After his death, Pope Pius X was canonized a saint and is now known as St. Pius X. According to Catholic belief, a saint is a holy person who is now in heaven. Although Pope Pius X may not have become St. Pius X because he smoked cigars, smoking cigars apparently did not keep him from being a holy man who is now in heaven. Indeed, cigars may have helped him be holy.
Let us salute not only Fr. H but also St. Pius X, whom we may regard as the patron saint of us cigar aficionados.
T. Gavin King
I used to know nothing of cigar smoking except for the fact that my dad smoked a hand-rolled cigar on occasion. My first real introduction to the experience was after I had become an officer in the military.
A few times a year the regiment would sit down to a mess dinner where one could give a moment of silence for our fallen comrades, reflect on the proud history and fine traditions of the regiment, enjoy an excellent meal, and be at ease with fellow officers while still being respectful of rank and position.
At the end of the meal, a steward would pass by, offering digestives, snuff, cigars and cigarettes to those who wanted. I took a cigar but soon realized that it was not of the quality my dad smoked, lacking the bouquet and flavor that I had remembered from his smoking. Noticing that some of the other officers had provided for their own cigars, I took it upon myself at that moment to educate myself properly and obtain a selection of fine hand-rolled cigars.
At the next mess dinner I arrived completely equipped and at the end of the dinner enjoyed a very good cigar. What I found particularly interesting was the amount of attention I suddenly received from others seated around me as I went through the process of clipping and lighting my cigar (an El Rey del Mundo lonsdale). By the end of the evening, I had interested two or three of my fellow officers to try cigar smoking themselves.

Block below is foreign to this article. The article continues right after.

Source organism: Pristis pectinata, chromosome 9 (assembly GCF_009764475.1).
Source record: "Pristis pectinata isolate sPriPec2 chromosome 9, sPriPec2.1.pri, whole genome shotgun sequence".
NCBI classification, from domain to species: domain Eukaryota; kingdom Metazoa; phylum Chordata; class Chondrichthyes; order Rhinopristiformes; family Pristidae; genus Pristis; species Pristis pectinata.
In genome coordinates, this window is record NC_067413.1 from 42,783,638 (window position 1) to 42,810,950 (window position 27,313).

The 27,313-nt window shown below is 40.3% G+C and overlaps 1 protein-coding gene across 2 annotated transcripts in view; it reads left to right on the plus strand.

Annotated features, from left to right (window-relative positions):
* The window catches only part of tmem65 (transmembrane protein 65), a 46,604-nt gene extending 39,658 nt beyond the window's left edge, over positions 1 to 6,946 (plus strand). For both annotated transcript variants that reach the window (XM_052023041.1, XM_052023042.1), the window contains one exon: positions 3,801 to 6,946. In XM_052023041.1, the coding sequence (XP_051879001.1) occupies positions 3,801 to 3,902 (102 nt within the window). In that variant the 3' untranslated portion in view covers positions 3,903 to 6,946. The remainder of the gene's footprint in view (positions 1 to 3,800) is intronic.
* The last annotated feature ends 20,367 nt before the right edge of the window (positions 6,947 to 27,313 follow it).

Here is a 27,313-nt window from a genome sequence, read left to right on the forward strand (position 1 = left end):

What we have all realized more than anything is that a cigar is completely at home in the officer's mess, as it complements the entire experience. It also provides yet another opportunity for the regiment's officers to sit together, enjoy each other's company and relate their adventures. Cigars have been a part of a soldier's kit for centuries and will continue to be so for many more. I am glad that I have taken up the hobby in moderation, and plan to enjoy cigars for many years to come. Your magazine is an excellent companion to a returning passion among people, and I salute your efforts.